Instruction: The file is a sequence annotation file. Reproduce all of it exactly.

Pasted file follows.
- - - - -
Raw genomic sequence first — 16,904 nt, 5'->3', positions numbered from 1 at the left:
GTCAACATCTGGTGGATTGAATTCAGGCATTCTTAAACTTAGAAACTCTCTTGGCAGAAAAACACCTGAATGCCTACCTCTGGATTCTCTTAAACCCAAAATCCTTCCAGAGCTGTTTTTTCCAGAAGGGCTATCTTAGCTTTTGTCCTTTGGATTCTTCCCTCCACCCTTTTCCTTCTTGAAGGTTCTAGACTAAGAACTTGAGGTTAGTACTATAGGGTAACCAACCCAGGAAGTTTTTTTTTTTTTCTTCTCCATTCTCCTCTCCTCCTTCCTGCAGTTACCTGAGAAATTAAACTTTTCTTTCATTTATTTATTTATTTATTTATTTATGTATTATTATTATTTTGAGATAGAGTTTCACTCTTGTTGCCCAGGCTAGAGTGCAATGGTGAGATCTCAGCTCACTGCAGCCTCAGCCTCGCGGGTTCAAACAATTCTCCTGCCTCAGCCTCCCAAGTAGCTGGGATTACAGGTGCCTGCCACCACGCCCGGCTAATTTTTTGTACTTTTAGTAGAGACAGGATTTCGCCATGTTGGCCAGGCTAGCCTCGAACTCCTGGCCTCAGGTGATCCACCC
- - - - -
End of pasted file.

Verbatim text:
Raw genomic sequence first — 16,904 nt, 5'->3', positions numbered from 1 at the left:
GTCAACATCTGGTGGATTGAATTCAGGCATTCTTAAACTTAGAAACTCTCTTGGCAGAAAAACACCTGAATGCCTACCTCTGGATTCTCTTAAACCCAAAATCCTTCCAGAGCTGTTTTTTCCAGAAGGGCTATCTTAGCTTTTGTCCTTTGGATTCTTCCCTCCACCCTTTTCCTTCTTGAAGGTTCTAGACTAAGAACTTGAGGTTAGTACTATAGGGTAACCAACCCAGGAAGTTTTTTTTTTTTTCTTCTCCATTCTCCTCTCCTCCTTCCTGCAGTTACCTGAGAAATTAAACTTTTCTTTCATTTATTTATTTATTTATTTATTTATGTATTATTATTATTTTGAGATAGAGTTTCACTCTTGTTGCCCAGGCTAGAGTGCAATGGTGAGATCTCAGCTCACTGCAGCCTCAGCCTCGCGGGTTCAAACAATTCTCCTGCCTCAGCCTCCCAAGTAGCTGGGATTACAGGTGCCTGCCACCACGCCCGGCTAATTTTTTGTACTTTTAGTAGAGACAGGATTTCGCCATGTTGGCCAGGCTAGCCTCGAACTCCTGGCCTCAGGTGATCCACCC